|September 12, 2016||Comments Closed|
A historic building on Austin Avenue in downtown Waco, which has been abuzz with development in recent years, has hit the market priced at $1.1 million.
The current occupant, Pura Vida Day Spa and Salon, will relocate by year’s end to a site nearer to the edge of the central city and Baylor University.
The two-story, 9,900-square-foot structure at 708-710 Austin Ave. has become a listing of real estate agent Brad Harrell, who has prepared a brochure touting the building and its presence on a street where investors have spent nearly $700 million converting eyesores into loft apartments, restaurants and retail establishments.
Erin Kubala owns and operates Pura Vida, and her sister, Traci Plemons, owns the building it occupies.
Kubala said the two decided to take advantage of the bullish demand for real estate on Austin Avenue and to pursue a buyer for a place that has been renovated from top to bottom at a cost of about a half-million dollars.
“The upstairs was in terrible shape, not even structurally sound,” Kubala said. “But it’s a neat old building, whose historic look we tried to preserve.”
Downtown developers Shane and Cody Turner, and their Kunkel Construction, completed the upgrades to what became the home of Pura Vida.
Kubala said she operated a one-person styling salon at one time, but has seen her staff grow to 22 positions and occupy much of the available space at 708-710 Austin Ave. She also owns the upscale Melange Boutique at that address, and will relocate it to join Pura Vida at a new address she would not disclose.
“I really don’t want to say anything until I sign all the documents, but it is not far from where we are now, though not on Austin Avenue,” she said.
She said her new home will afford more on-site parking, which has become a factor she must address as business has grown.
Harrell said the building Pura Vida is leaving, built in 1930, “has been redone from floor to floor and is an absolutely beautiful building for downtown Waco.”
A sprinkler system has been installed, and an elevator carries traffic between the first and second stories.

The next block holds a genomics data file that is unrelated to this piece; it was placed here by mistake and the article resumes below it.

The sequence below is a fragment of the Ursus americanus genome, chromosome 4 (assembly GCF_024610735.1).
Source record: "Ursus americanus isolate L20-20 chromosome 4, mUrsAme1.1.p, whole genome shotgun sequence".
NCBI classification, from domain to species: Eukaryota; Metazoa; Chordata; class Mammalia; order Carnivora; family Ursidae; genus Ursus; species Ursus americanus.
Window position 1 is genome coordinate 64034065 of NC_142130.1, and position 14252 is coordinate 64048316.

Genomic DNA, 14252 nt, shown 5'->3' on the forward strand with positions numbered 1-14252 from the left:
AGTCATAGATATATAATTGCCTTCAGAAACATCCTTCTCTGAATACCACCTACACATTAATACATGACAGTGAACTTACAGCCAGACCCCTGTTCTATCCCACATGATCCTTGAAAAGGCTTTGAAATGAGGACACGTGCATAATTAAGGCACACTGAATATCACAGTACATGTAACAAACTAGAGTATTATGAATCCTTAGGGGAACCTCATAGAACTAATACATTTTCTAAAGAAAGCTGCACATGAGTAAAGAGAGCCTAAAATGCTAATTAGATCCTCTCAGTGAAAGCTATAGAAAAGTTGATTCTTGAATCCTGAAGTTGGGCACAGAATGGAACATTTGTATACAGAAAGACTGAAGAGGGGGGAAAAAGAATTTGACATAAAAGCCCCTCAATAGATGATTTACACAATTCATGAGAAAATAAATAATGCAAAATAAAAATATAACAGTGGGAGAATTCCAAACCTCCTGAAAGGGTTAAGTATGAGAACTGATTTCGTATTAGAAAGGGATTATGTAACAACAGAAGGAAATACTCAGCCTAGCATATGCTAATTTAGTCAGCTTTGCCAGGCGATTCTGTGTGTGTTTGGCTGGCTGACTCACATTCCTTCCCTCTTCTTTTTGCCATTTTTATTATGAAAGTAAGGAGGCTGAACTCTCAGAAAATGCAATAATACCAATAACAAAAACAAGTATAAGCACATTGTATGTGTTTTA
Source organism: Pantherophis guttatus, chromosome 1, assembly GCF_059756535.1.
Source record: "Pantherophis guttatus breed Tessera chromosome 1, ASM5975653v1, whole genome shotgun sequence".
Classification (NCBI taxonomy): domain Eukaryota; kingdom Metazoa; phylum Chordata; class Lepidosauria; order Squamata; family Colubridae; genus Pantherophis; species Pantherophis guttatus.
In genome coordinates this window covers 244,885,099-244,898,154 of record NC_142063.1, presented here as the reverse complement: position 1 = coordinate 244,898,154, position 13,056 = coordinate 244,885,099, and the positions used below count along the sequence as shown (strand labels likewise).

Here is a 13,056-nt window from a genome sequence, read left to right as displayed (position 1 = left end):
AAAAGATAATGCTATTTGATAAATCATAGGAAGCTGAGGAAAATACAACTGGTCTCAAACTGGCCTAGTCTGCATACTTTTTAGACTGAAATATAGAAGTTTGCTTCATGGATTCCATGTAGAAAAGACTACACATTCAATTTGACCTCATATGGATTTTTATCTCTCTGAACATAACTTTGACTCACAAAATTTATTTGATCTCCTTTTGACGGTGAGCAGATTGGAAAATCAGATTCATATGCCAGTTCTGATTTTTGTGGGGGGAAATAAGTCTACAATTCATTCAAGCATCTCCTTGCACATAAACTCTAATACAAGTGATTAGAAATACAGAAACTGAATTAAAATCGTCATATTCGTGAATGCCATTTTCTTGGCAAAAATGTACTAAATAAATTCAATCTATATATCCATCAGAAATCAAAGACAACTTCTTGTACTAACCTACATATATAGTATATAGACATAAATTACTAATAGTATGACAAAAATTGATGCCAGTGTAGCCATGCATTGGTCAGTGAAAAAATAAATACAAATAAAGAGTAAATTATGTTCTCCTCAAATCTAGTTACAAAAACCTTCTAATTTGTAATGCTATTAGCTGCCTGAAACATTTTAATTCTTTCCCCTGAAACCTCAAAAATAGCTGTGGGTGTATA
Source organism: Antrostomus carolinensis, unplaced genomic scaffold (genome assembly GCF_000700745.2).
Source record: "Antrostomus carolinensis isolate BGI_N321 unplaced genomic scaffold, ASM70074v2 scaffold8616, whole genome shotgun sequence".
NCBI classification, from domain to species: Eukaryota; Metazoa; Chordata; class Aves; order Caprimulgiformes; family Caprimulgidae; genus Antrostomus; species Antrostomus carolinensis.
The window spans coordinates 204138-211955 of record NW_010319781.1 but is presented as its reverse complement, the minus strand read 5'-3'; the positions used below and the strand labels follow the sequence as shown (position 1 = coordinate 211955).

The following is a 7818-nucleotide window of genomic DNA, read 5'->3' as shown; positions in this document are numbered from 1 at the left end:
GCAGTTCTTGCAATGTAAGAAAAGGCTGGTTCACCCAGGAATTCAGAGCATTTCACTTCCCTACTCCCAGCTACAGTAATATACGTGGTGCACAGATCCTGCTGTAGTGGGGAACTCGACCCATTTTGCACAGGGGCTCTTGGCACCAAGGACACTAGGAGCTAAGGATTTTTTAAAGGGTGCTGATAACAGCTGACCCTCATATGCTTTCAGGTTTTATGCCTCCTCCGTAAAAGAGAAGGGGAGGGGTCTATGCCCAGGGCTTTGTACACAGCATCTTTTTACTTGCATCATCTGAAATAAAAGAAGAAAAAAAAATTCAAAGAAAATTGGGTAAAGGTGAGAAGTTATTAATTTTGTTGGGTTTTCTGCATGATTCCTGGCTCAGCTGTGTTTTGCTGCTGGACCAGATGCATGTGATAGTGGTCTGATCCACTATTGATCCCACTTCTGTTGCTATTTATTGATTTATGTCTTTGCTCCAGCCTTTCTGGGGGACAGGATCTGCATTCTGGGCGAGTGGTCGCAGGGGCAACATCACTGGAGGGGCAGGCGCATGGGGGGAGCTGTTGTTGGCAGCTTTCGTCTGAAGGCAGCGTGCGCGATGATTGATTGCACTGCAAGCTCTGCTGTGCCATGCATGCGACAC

“I think it could make a very nice law office or retail establishment, and the second floor would make a living area,” Harrell said.
Megan Henderson, executive director of the downtown revitalization group called Center City Waco, said she sees the building providing an array of opportunities.
“I could see the downstairs space being reconfigured into kind of a larger, more open floor plan for a retailer or a restaurant, whereas the present configuration might lend itself more to offices,” she said. “I also could see a cluster of smaller retailers sharing a corridor, which is a model that has worked in other cities.”
Creating space for a collection of small retailers, she said, “could provide a jumping-off point for people getting started who don’t need a lot of space.”
She said she continues to hear from prospects interested in locating downtown, and from the public suggesting uses of downtown space.
“I’ve heard the new Hey Sugar! candy store on Austin Avenue is doing well, and I’ve heard we need more opportunities to take kids and do fun stuff downtown,” Henderson said. “We don’t have a great business district by having one of everything, and I’m not sure we yet have one of everything.
“I’m hearing we need more variety in our food and entertainment options, and that the going concerns we have now could anchor uses of that kind.”
Harrell said the Pura Vida building has four on-site parking spaces, but he thinks there is ample public parking in the area to support commerce there.
“I don’t believe parking is the reason they are choosing to sell; it’s a case of this being the optimum market in which to sell,” Harrell said.
He said his marketing brochure includes an aerial photograph of the site, with public parking areas outlined.
Harrell said he will use “heavy internet marketing” to create interest in the building.
“I know of people looking at downtown hard,” he said.
He said Chip and Joanna Gaines’ Magnolia Market at the Silos, though not on Austin Avenue, continues to create interest in Waco’s inner city.
“In this crazy market, it could very easily be sold quickly,” said Harrell, who nonetheless did not want to predict when a deal would be consummated.